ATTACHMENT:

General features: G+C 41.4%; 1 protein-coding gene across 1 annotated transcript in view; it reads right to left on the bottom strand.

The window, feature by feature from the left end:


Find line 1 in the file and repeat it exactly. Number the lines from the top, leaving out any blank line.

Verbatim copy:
General features: G+C 41.4%; 1 protein-coding gene across 1 annotated transcript in view; it reads right to left on the bottom strand.